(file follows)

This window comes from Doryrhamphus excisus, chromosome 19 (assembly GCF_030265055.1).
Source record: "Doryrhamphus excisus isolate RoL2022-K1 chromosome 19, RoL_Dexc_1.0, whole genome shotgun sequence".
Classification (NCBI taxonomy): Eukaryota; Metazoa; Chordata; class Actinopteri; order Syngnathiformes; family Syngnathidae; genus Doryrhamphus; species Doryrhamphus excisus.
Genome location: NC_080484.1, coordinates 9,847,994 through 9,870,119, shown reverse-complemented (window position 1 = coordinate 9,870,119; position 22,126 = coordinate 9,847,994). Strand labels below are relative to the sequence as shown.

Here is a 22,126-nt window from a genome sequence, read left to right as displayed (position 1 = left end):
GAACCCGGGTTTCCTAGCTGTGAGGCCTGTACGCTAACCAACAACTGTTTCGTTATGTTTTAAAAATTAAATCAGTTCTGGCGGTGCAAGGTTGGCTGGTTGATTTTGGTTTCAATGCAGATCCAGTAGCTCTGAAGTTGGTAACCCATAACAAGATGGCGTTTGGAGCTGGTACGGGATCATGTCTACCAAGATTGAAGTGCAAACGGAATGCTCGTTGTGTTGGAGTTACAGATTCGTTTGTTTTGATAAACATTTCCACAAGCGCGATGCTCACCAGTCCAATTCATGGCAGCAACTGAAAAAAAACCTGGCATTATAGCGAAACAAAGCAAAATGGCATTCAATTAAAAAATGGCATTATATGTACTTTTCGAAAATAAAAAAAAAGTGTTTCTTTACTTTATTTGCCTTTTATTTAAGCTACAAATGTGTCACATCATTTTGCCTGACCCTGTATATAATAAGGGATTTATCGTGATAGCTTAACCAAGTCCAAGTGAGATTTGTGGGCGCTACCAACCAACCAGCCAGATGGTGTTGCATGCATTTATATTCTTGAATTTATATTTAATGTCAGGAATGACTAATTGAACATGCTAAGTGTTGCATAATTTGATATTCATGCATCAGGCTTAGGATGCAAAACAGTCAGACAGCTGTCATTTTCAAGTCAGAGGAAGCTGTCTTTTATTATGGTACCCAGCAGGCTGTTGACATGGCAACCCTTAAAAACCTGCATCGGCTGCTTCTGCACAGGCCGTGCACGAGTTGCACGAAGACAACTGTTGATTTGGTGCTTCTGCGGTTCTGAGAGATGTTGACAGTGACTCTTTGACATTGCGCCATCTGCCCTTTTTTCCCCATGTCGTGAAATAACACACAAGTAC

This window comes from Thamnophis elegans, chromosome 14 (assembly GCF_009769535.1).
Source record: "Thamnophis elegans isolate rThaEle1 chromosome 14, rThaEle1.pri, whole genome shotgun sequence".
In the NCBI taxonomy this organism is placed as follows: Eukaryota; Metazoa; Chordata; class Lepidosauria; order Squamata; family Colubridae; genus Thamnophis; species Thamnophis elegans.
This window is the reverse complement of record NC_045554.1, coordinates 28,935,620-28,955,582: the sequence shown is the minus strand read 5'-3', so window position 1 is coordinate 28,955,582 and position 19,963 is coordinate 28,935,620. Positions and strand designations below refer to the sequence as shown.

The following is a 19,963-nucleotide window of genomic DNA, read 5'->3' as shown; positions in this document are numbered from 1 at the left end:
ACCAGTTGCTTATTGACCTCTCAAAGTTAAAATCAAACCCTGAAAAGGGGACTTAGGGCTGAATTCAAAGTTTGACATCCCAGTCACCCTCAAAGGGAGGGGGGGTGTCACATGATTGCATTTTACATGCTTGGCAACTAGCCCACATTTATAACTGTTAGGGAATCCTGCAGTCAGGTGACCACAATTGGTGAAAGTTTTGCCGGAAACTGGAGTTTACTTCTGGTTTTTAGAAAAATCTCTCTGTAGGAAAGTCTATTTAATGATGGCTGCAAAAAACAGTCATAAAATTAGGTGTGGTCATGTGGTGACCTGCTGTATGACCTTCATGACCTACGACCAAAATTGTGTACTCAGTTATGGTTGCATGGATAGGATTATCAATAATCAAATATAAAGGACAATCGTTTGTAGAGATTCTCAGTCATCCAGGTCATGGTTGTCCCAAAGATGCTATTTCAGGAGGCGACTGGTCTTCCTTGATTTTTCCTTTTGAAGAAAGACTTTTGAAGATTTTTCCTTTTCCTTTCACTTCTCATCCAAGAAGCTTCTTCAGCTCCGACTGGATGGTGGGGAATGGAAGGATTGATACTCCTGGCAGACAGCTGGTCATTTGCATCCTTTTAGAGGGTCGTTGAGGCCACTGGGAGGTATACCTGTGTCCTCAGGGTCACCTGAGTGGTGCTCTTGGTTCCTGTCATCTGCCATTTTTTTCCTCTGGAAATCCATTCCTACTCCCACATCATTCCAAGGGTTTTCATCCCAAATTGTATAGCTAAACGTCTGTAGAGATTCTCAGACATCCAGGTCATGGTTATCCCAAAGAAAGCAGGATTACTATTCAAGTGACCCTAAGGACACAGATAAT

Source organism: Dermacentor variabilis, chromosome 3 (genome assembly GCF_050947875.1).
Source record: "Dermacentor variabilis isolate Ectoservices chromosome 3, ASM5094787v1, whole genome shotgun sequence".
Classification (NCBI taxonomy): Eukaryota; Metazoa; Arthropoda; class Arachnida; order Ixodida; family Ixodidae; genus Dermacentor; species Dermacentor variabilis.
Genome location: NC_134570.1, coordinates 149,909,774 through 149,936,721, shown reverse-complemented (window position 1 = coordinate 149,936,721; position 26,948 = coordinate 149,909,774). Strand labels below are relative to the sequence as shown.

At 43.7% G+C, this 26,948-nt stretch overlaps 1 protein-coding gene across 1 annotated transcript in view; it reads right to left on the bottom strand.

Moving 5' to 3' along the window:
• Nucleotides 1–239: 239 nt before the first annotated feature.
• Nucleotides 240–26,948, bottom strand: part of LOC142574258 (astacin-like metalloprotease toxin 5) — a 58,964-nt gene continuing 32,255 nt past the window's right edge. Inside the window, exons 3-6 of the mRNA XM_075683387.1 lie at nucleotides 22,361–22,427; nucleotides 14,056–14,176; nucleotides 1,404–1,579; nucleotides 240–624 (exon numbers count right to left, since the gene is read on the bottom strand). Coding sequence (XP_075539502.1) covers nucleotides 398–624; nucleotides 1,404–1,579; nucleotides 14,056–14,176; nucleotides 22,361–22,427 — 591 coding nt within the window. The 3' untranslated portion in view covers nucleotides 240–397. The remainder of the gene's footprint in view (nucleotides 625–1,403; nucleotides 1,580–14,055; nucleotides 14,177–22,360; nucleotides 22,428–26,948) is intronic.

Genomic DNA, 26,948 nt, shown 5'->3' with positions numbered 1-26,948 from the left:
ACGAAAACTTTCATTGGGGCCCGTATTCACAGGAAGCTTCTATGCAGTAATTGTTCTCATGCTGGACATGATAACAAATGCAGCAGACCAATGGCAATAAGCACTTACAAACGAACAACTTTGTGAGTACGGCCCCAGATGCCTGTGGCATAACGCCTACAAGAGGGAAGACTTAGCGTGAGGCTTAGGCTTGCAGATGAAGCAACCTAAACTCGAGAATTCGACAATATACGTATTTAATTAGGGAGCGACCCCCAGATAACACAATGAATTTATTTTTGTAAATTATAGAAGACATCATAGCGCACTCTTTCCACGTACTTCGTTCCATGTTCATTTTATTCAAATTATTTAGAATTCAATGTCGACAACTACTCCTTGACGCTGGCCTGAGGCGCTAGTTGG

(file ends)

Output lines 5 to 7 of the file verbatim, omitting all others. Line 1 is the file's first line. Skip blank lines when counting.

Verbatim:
Here is a 22,126-nt window from a genome sequence, read left to right as displayed (position 1 = left end):
GAACCCGGGTTTCCTAGCTGTGAGGCCTGTACGCTAACCAACAACTGTTTCGTTATGTTTTAAAAATTAAATCAGTTCTGGCGGTGCAAGGTTGGCTGGTTGATTTTGGTTTCAATGCAGATCCAGTAGCTCTGAAGTTGGTAACCCATAACAAGATGGCGTTTGGAGCTGGTACGGGATCATGTCTACCAAGATTGAAGTGCAAACGGAATGCTCGTTGTGTTGGAGTTACAGATTCGTTTGTTTTGATAAACATTTCCACAAGCGCGATGCTCACCAGTCCAATTCATGGCAGCAACTGAAAAAAAACCTGGCATTATAGCGAAACAAAGCAAAATGGCATTCAATTAAAAAATGGCATTATATGTACTTTTCGAAAATAAAAAAAAAGTGTTTCTTTACTTTATTTGCCTTTTATTTAAGCTACAAATGTGTCACATCATTTTGCCTGACCCTGTATATAATAAGGGATTTATCGTGATAGCTTAACCAAGTCCAAGTGAGATTTGTGGGCGCTACCAACCAACCAGCCAGATGGTGTTGCATGCATTTATATTCTTGAATTTATATTTAATGTCAGGAATGACTAATTGAACATGCTAAGTGTTGCATAATTTGATATTCATGCATCAGGCTTAGGATGCAAAACAGTCAGACAGCTGTCATTTTCAAGTCAGAGGAAGCTGTCTTTTATTATGGTACCCAGCAGGCTGTTGACATGGCAACCCTTAAAAACCTGCATCGGCTGCTTCTGCACAGGCCGTGCACGAGTTGCACGAAGACAACTGTTGATTTGGTGCTTCTGCGGTTCTGAGAGATGTTGACAGTGACTCTTTGACATTGCGCCATCTGCCCTTTTTTCCCCATGTCGTGAAATAACACACAAGTAC

This window comes from Thamnophis elegans, chromosome 14 (assembly GCF_009769535.1).